In subsequent studies on a subline of 846 (846HB) (Diez-Garcia et al., 2007), direct stimulation (10 pulses at 100 Hz) of parallel fibers in the molecular layer of cerebellar slices evoked a ~50% ΔF/F through 2-photon laser-scanning microscopy, which was larger than what was obtained with 1-photon laser-scanning microscopy (~30% ΔF/F). Ca2+ signals were also detected in the cerebellar molecular layer in vivo by both whole-field and 2-photon fluorescence imaging. Stimulations of parallel fibers in the molecular layer (10 pulses at 100 Hz) induced a ~3% whole-field fluorescence change that was clearly distinguishable from wild-type mice, as well as up to 50% ΔF/F by 2-photon imaging across responsive areas. Furthermore, using these transgenic mice, Ca2+ transients in the parallel fibers demonstrated presynatically-expressed long-term plasticity (both preLTP and preLTD) at the PF- Purkinje neuron synapses (Qiu and Knopfel, 2007, 2009).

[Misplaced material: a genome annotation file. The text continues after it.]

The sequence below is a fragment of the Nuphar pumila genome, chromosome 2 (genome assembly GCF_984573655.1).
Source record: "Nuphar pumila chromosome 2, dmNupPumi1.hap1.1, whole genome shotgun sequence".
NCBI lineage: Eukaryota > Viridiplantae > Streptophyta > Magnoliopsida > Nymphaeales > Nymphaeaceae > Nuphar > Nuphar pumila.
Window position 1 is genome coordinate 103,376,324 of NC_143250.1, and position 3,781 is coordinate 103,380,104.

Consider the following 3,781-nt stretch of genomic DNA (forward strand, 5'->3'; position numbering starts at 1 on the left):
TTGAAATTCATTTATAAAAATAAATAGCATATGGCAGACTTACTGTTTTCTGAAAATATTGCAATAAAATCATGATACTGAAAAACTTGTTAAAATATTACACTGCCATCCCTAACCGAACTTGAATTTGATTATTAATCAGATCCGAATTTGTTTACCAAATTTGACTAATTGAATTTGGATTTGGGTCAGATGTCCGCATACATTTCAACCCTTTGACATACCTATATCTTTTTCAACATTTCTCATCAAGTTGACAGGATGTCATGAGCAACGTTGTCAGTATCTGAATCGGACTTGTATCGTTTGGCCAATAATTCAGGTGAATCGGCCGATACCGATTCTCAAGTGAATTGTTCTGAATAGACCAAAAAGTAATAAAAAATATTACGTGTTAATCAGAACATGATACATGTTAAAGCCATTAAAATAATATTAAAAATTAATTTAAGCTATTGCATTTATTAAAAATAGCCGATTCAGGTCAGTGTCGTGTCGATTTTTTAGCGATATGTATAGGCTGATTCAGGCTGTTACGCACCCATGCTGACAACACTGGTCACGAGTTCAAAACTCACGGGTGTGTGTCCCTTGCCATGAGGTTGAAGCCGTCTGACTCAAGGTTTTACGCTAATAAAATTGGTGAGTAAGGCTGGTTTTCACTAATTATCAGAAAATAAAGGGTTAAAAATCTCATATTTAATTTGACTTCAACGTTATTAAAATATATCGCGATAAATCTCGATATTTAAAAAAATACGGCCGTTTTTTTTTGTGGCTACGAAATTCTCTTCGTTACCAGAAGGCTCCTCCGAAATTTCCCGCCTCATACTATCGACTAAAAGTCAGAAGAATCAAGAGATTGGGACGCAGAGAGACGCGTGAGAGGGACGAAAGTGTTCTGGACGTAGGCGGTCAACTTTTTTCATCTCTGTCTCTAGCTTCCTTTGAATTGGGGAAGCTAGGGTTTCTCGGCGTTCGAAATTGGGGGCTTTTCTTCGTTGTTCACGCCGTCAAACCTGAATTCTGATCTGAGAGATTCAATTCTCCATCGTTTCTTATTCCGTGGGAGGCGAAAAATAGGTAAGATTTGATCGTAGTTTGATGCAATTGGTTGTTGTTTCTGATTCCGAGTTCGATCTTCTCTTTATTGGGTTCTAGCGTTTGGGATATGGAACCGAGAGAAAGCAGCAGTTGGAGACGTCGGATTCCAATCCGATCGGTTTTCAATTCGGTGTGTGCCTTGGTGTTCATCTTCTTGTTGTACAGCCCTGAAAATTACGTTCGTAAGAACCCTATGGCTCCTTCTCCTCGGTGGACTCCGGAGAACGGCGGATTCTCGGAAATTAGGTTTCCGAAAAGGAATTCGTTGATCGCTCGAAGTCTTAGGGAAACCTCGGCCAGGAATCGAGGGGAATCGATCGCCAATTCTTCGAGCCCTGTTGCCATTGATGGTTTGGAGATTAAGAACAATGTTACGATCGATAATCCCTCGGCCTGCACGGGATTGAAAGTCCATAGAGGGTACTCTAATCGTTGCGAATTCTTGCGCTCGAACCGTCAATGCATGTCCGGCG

The Kv3.1-G-CaMP2 mouse line (846) has also been used in studies of the olfactory system, where G-CaMP2 was shown to be expressed in the mitral cells, tufted cells, and some juxtaglomerular cells in the olfactory bulb (Chaigneau et al., 2007; Fletcher et al., 2009). Two-photon imaging detected odor induced Ca2+ responses in the glomeruli that were odor specific, concentration dependent, and that could be blocked by superfusion of glutamate receptor antagonists. Glomeruli Ca2+ signals reflected activation of multiple mitral cells synchronized during population bursts, and stimulation of individual external tufted (ET) cells could drive population bursts of mitral cells within the same glomerulus (De Saint Jan et al., 2009). These mice were employed to establish an odor-evoked sensory map with single glomerulus resolution, which reflected exclusively the activity of olfactory bulb neurons postsynaptic to sensory afferents (Fletcher et al., 2009). In these G-CaMP2-based postsynaptic odor maps, different odorants activated distinct but overlapping sets of glomeruli. Increasing odor concentration increased both the response amplitude of individual glomeruli as well as the total number of activated glomeruli. Furthermore, the G-CaMP2 response displayed a fast time course that enabled analysis of the temporal dynamics of odor maps over consecutive sniff cycles.